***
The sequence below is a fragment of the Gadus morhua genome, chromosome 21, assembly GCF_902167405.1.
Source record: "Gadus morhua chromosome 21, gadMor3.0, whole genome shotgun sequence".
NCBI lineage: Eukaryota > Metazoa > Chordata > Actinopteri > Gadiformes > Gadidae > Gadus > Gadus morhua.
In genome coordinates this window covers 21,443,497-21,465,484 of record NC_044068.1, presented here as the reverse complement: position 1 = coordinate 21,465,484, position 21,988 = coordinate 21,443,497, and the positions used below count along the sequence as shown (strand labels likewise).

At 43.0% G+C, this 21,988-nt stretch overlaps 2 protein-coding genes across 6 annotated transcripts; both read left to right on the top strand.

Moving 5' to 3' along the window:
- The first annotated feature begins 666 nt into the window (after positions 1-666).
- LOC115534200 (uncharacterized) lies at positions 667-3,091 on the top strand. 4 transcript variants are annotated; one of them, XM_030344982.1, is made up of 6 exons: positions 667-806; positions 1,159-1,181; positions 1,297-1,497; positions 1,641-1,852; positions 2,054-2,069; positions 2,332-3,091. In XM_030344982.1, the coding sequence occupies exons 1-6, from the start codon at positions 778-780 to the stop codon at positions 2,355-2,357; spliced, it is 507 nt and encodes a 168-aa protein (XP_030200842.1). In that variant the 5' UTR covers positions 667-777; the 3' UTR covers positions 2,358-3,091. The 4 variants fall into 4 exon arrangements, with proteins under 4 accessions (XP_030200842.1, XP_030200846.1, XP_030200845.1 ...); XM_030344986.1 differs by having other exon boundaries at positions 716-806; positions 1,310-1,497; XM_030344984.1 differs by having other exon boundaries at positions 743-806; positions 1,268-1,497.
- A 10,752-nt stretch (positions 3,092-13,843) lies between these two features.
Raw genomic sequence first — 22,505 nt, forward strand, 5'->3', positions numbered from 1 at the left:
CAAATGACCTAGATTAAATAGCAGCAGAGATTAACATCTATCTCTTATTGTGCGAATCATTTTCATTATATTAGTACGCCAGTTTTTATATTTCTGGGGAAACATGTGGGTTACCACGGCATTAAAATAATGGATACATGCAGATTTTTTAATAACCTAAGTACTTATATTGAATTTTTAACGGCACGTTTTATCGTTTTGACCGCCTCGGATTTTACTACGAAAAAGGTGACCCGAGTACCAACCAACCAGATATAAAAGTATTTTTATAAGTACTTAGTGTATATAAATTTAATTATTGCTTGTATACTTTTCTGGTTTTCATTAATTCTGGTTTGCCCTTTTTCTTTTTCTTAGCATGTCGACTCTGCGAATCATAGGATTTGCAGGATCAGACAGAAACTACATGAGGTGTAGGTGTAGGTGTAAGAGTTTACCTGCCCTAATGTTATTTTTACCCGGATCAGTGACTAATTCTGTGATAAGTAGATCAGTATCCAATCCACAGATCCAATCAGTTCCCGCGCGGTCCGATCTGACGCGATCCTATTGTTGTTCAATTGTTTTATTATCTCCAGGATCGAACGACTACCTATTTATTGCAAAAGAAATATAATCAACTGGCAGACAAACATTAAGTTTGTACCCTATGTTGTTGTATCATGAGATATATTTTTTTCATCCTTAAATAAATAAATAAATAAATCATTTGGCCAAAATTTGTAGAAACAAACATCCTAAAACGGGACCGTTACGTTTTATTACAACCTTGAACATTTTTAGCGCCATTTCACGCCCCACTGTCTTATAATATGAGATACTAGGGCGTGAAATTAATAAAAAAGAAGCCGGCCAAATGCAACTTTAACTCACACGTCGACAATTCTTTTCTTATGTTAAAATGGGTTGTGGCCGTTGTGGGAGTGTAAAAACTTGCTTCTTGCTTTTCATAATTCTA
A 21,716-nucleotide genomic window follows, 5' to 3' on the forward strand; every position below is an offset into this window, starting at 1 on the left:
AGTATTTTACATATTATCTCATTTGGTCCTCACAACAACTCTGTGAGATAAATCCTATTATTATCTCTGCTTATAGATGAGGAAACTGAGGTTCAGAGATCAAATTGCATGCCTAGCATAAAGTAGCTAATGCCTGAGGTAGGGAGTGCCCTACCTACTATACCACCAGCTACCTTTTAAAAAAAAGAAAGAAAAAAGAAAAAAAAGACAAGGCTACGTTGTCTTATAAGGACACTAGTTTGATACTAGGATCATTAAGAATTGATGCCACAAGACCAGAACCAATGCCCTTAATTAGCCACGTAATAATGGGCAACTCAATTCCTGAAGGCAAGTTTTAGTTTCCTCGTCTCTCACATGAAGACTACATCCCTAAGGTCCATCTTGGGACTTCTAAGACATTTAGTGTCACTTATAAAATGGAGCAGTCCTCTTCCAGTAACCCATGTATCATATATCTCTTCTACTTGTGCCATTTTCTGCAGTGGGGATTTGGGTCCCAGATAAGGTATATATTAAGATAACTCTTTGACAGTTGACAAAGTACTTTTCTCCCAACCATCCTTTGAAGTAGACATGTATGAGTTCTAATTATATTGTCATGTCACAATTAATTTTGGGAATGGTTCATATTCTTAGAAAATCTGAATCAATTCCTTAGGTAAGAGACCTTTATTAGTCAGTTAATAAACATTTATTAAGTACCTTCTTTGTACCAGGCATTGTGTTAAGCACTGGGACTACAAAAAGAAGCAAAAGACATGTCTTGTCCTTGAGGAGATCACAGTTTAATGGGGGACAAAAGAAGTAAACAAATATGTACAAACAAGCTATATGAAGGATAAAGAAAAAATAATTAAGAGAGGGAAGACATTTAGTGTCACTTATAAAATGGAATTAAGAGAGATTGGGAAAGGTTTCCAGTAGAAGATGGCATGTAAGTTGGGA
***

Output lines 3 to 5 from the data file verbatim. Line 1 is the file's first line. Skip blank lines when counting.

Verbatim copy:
NCBI lineage: Eukaryota > Metazoa > Chordata > Actinopteri > Gadiformes > Gadidae > Gadus > Gadus morhua.
In genome coordinates this window covers 21,443,497-21,465,484 of record NC_044068.1, presented here as the reverse complement: position 1 = coordinate 21,465,484, position 21,988 = coordinate 21,443,497, and the positions used below count along the sequence as shown (strand labels likewise).

At 43.0% G+C, this 21,988-nt stretch overlaps 2 protein-coding genes across 6 annotated transcripts; both read left to right on the top strand.